[ISN] Security UPDATE -- So You Found a Security Problem,
Now What? -- June 29, 2005
isn at c4i.org
Thu Jun 30 03:47:51 EDT 2005
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1. In Focus: So You Found a Security Problem, Now What?
2. Security News and Features
- Recent Security Vulnerabilities
- No More Antigen for Unix and Linux
- Firewall Appliances, Part 1
- Importing Security Settings into a GPO
3. Security Toolkit
- Security Matters Blog
- Security Forum Featured Thread
4. New and Improved
- SOHO Broadband Security Appliance
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==== 1. In Focus: So You Found a Security Problem, Now What? ====
by Mark Joseph Edwards, News Editor, mark at ntsecurity / net
Lots of people find security problems with hardware and software
products, network services, Web sites, and more. Some find problems
through day-to-day computer use; others search for security problems
purposely either as a hobby or as part of their job.
When you find a security problem, what do you do? The obvious answer is
to contact the company that produced the product. However, alerting a
company to your discovery of a problem in one of its products can be a
challenge. Lots of companies simply don't prepare for reports of
problems in their products and services. Their employees don't know
what to do when people try to report problems. Nor do their Web sites
or product documentation provide any information about who to contact
for security matters.
Like many of you, I subscribe to a lot of security mailing lists. I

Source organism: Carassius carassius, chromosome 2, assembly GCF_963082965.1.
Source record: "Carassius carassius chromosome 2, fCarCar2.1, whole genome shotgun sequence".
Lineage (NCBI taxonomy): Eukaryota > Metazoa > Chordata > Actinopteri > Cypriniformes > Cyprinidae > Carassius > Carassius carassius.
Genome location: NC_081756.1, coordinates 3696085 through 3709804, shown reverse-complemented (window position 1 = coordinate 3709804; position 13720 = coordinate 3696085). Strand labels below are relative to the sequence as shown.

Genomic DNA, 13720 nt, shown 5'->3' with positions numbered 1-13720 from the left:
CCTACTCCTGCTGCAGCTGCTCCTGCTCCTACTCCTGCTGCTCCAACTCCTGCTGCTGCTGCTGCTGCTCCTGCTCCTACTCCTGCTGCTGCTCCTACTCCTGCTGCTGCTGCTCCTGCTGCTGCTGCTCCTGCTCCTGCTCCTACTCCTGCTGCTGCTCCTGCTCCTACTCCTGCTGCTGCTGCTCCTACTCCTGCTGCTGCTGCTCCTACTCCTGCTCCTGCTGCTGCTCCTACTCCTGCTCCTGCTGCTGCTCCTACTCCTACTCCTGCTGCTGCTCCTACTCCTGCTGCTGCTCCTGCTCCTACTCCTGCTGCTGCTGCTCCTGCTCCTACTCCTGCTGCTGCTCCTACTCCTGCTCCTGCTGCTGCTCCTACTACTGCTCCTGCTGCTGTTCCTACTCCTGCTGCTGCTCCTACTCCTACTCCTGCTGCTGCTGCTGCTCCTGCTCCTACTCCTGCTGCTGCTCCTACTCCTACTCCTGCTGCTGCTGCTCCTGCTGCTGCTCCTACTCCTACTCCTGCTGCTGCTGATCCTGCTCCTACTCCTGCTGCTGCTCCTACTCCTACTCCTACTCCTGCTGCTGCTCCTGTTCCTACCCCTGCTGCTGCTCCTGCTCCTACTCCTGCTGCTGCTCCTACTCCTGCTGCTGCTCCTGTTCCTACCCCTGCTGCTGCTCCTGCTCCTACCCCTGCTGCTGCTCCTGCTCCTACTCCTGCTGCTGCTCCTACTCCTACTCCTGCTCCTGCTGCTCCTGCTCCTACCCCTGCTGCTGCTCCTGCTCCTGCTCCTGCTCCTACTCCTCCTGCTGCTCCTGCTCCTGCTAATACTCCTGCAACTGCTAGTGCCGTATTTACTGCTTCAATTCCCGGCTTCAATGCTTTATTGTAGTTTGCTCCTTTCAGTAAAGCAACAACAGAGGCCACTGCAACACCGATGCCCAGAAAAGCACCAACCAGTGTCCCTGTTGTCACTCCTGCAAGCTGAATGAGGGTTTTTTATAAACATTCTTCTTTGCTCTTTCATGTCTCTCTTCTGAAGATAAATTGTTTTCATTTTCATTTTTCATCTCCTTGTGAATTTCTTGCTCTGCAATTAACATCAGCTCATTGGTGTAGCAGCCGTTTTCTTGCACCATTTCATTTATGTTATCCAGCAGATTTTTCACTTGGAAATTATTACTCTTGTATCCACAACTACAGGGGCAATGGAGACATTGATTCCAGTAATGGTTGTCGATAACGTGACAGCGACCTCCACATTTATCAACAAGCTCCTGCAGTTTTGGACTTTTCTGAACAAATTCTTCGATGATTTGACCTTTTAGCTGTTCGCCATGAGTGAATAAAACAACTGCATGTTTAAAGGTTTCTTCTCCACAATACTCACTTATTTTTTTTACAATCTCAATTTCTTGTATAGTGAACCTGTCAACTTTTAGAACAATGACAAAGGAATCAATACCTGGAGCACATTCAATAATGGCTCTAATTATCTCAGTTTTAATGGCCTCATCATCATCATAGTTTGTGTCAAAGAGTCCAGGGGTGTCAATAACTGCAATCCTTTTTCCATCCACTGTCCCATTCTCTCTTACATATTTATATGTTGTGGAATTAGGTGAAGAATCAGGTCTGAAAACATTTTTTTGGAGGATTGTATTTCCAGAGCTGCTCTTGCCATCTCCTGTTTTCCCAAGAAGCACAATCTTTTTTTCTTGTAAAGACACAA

can't even begin to remember the number of times I've read a message to
one of those lists from someone asking how to contact a given company.
The messages typically say something like, "I found a security problem
in Product XYZ. I tried to contact the company via email and received
no response. Does anybody have security contact info for the company?"
A good case in point happened last week. Someone found a problem in a
widely used product and tried to contact the company via email and by
phone. The person couldn't make it past the receptionist and so
couldn't offer the information about the security problem to anybody in
a position to do something about it. The person posted a description of
the experience to a popular security mailing list, and now the company
has to endure the embarrassment that comes along with public knowledge
of its shortcomings--and the company's customers are more exposed to
someone exploiting the publicized vulnerability. Had the company
trained the receptionist to handle calls regarding security matters,
the incident probably wouldn't have happened. As it turns out, the
company in question read the message on the popular mailing list and
quickly contacted the researcher. The company also quickly established
a "security@" mailbox to which future reports can be sent.
Of course, in other cases, it turns out that the person who posted the
vulnerability details didn't try very hard to contact the vendor. I'll
sidestep the endless debate about whether vulnerability information
should be publicly posted and say that these situations point out that